Australia’s National Gemstone
Opal is technically not a mineral, but it is considered the hydrated amorphous form of the compound element silica. It forms when rainwater saturates the ground with underground deposits of silica. Then, hot arid weather follows the rainfall to rapidly dry the earth causing the silica deposits to harden and layer as tiny spheres.
This process curates opal's internal structure to resemble a child's ball pit and also causes the gem's famous play-of-color phenomenon. As light enters the stone it will be scattered amongst these spheres and be broken into spectral color.
Larger spheres absorb more light allowing for the color red to be displayed while the smallest spheres will display blue and violet. Red is a rarer color to display since larger silica spheres are less commonly formed. The rarest color combination is blue and red within the same stone since it would require both large and small spheres to form within the same stone.
Kinds of Opal
White opal is when the stone's body color is a transparent to translucent hazy white color. This variety is common and readily available.
Black opal is when the stone's body color is dark in hue. These specimens are typically acquired from Lightening Ridge Australia or Ethiopia.
Fire opal is tremendously unique as a transparent to translucent orangey-yellow to reddish-orange color - its hues alive like molten lava.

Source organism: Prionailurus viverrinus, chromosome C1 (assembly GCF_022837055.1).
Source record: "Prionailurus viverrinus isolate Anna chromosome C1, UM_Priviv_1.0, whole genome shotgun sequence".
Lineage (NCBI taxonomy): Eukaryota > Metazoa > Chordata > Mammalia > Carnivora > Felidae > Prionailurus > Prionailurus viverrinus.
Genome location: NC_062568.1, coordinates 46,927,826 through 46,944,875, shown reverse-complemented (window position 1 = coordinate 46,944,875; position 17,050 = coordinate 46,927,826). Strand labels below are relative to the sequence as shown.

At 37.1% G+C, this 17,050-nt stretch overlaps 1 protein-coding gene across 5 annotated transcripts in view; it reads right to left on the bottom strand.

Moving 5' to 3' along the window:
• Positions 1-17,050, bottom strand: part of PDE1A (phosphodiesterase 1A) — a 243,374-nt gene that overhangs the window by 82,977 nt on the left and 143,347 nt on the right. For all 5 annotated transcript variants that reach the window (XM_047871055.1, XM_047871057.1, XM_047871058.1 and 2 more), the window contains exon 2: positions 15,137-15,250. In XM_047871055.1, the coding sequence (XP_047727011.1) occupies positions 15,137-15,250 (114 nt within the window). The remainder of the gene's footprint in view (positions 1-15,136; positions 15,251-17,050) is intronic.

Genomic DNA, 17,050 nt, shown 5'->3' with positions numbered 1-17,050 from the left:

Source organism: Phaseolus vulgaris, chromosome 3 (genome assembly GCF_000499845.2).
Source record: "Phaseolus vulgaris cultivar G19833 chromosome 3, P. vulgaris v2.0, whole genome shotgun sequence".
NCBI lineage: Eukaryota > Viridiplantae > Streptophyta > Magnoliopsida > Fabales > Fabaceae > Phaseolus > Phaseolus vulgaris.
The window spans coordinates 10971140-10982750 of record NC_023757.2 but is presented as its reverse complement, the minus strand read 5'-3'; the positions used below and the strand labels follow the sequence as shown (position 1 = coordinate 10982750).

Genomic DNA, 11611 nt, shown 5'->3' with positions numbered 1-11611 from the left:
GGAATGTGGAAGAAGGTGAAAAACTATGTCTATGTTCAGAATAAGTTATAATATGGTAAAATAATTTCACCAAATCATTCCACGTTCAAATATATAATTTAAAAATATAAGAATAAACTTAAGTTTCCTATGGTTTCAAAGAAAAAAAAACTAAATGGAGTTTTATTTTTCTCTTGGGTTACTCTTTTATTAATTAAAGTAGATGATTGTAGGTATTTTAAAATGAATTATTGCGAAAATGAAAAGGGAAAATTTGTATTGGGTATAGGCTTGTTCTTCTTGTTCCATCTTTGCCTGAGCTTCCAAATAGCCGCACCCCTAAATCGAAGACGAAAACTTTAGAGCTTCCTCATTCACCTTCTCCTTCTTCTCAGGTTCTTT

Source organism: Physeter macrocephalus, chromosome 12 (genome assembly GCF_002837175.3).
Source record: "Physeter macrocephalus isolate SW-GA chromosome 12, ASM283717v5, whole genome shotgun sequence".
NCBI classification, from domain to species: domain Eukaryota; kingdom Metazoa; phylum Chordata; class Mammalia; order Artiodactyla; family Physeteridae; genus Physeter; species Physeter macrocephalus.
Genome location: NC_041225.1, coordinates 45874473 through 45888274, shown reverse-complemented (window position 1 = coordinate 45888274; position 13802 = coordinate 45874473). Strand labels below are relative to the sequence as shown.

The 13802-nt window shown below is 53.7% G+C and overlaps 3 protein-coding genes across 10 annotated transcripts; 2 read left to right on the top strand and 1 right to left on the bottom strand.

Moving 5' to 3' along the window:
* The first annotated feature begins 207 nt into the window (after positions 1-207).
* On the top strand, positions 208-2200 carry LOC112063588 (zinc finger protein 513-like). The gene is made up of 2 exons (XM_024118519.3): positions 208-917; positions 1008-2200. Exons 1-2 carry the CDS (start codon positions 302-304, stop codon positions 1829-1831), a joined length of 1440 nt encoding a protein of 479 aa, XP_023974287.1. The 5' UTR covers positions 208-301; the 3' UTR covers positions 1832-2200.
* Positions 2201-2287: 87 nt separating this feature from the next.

Boulder opal is another common variety where cutters choose to fashion a stone to depict both opal and its host rock as one polished stone.
Harlequin patterning is extremely rare and valuable. This is when an opal's play-of-color is organized in a checkerboard formation as large even patches.
Opal is a relatively sensitive stone that should be worn with care. Cutters will fashion the stone either as inlay tablets or as a durable cabochon that fully displays fanciful play-of-color. When set in jewelry, opal is typically the focal point, but it will be protected as a bezel or cluster setting. Sometimes particularly transparent opals will be faceted to exude a soft playful glow.
It is the birthstone of October.
Learn how to care for opal jewelry
Compositionally opals are 20% water and run the risk of crazing when they dry out. Opals love hydration and do not like to be stored in a dry environment near heat or with direct sunlight. Use a soft cloth to clean and be sure to wrap your opal jewelry when storing to prevent it from being scratched by harder stones like rubies and diamonds. As always, avoid harsh chemicals when wearing any kind of jewelry.